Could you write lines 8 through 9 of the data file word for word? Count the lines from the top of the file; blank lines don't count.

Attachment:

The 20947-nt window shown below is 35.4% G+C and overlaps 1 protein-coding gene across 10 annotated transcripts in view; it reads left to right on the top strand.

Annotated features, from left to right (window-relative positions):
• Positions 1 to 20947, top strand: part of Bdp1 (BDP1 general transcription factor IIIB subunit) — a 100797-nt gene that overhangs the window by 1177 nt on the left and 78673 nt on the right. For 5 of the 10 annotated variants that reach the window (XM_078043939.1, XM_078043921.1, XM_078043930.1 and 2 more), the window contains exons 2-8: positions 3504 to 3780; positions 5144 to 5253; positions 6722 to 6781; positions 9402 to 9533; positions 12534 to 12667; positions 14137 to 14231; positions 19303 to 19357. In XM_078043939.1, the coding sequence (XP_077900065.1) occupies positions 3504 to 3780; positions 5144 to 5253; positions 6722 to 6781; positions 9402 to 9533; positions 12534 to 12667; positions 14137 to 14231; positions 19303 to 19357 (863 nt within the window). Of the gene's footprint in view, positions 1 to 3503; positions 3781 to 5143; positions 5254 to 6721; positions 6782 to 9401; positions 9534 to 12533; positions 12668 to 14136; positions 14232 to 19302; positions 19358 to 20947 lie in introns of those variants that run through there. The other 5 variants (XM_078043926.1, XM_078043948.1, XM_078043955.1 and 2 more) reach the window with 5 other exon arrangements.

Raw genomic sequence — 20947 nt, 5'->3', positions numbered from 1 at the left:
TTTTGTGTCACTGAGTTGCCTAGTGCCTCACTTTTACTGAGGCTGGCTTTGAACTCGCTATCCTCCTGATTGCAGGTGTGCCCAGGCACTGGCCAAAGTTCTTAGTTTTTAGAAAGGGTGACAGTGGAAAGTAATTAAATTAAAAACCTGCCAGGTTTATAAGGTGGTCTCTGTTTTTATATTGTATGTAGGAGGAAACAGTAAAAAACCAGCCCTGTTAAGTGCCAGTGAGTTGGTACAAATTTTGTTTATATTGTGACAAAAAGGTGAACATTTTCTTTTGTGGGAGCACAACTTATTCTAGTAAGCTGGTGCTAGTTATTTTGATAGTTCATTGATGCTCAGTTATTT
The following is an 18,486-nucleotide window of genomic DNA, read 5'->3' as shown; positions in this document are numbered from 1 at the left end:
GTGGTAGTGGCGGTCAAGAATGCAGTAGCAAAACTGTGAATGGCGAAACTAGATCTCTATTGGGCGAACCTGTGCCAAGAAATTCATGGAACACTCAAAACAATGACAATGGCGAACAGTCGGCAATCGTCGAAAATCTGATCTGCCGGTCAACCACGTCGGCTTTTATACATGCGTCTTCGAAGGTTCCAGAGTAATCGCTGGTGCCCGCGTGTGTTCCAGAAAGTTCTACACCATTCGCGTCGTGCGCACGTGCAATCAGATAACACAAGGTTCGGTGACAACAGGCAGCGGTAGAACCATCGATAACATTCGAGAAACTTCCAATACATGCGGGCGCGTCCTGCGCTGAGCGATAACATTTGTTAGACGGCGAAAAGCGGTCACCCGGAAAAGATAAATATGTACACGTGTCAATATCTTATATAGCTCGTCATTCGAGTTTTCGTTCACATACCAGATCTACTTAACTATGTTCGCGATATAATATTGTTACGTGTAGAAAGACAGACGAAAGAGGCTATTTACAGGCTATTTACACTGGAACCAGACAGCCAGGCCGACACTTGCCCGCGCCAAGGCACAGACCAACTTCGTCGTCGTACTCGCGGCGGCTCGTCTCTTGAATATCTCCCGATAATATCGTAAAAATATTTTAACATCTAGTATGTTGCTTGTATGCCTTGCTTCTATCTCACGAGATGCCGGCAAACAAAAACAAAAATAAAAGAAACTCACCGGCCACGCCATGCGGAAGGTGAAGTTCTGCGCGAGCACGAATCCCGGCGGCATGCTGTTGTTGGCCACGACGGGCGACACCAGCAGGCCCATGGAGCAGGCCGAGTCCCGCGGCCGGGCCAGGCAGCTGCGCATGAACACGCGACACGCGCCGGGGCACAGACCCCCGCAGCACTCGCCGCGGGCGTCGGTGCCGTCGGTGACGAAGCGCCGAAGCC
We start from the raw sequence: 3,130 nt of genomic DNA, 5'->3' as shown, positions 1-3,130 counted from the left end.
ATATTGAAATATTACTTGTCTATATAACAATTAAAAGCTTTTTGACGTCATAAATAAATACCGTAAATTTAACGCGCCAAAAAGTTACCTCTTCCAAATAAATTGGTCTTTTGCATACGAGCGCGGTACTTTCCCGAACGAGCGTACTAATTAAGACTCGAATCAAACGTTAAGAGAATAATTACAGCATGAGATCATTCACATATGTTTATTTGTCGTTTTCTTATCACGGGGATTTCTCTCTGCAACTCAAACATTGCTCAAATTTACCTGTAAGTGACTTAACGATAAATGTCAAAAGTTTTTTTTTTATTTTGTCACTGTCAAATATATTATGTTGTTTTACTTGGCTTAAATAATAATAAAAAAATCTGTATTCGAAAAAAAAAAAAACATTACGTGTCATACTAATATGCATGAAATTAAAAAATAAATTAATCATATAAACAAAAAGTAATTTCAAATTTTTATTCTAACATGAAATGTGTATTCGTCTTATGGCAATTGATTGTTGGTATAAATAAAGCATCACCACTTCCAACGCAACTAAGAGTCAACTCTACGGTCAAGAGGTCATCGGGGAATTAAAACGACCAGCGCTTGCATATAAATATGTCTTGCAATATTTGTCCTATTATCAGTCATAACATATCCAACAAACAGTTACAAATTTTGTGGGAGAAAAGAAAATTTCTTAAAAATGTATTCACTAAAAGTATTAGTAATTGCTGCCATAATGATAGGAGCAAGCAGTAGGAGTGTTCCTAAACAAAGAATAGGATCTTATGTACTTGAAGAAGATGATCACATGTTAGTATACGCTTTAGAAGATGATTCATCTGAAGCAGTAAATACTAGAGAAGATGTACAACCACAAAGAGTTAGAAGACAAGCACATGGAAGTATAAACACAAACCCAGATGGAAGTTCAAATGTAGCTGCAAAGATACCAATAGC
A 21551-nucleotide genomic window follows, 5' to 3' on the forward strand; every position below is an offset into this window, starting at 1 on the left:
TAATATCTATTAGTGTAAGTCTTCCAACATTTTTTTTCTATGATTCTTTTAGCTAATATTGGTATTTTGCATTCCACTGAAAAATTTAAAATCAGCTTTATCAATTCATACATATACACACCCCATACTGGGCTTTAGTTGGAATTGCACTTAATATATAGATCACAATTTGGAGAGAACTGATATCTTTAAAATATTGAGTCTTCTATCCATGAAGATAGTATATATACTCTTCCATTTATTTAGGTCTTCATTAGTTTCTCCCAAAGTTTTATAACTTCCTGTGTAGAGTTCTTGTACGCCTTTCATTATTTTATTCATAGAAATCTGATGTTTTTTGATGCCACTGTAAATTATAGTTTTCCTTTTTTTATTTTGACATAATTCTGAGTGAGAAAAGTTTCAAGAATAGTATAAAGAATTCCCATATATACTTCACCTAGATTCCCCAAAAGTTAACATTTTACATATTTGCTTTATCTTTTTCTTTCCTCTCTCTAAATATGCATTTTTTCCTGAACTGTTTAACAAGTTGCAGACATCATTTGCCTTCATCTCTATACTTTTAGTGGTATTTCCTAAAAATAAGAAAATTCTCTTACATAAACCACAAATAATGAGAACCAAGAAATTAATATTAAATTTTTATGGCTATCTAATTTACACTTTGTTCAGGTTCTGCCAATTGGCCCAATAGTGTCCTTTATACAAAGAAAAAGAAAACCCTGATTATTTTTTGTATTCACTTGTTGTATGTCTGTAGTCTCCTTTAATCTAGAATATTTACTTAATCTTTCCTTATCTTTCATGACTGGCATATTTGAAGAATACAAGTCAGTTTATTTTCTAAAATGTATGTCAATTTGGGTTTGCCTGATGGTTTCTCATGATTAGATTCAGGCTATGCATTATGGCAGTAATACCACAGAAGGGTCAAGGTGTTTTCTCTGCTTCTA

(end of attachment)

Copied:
We start from the raw sequence: 3,130 nt of genomic DNA, 5'->3' as shown, positions 1-3,130 counted from the left end.
ATATTGAAATATTACTTGTCTATATAACAATTAAAAGCTTTTTGACGTCATAAATAAATACCGTAAATTTAACGCGCCAAAAAGTTACCTCTTCCAAATAAATTGGTCTTTTGCATACGAGCGCGGTACTTTCCCGAACGAGCGTACTAATTAAGACTCGAATCAAACGTTAAGAGAATAATTACAGCATGAGATCATTCACATATGTTTATTTGTCGTTTTCTTATCACGGGGATTTCTCTCTGCAACTCAAACATTGCTCAAATTTACCTGTAAGTGACTTAACGATAAATGTCAAAAGTTTTTTTTTTATTTTGTCACTGTCAAATATATTATGTTGTTTTACTTGGCTTAAATAATAATAAAAAAATCTGTATTCGAAAAAAAAAAAAACATTACGTGTCATACTAATATGCATGAAATTAAAAAATAAATTAATCATATAAACAAAAAGTAATTTCAAATTTTTATTCTAACATGAAATGTGTATTCGTCTTATGGCAATTGATTGTTGGTATAAATAAAGCATCACCACTTCCAACGCAACTAAGAGTCAACTCTACGGTCAAGAGGTCATCGGGGAATTAAAACGACCAGCGCTTGCATATAAATATGTCTTGCAATATTTGTCCTATTATCAGTCATAACATATCCAACAAACAGTTACAAATTTTGTGGGAGAAAAGAAAATTTCTTAAAAATGTATTCACTAAAAGTATTAGTAATTGCTGCCATAATGATAGGAGCAAGCAGTAGGAGTGTTCCTAAACAAAGAATAGGATCTTATGTACTTGAAGAAGATGATCACATGTTAGTATACGCTTTAGAAGATGATTCATCTGAAGCAGTAAATACTAGAGAAGATGTACAACCACAAAGAGTTAGAAGACAAGCACATGGAAGTATAAACACAAACCCAGATGGAAGTTCAAATGTAGCTGCAAAGATACCAATAGC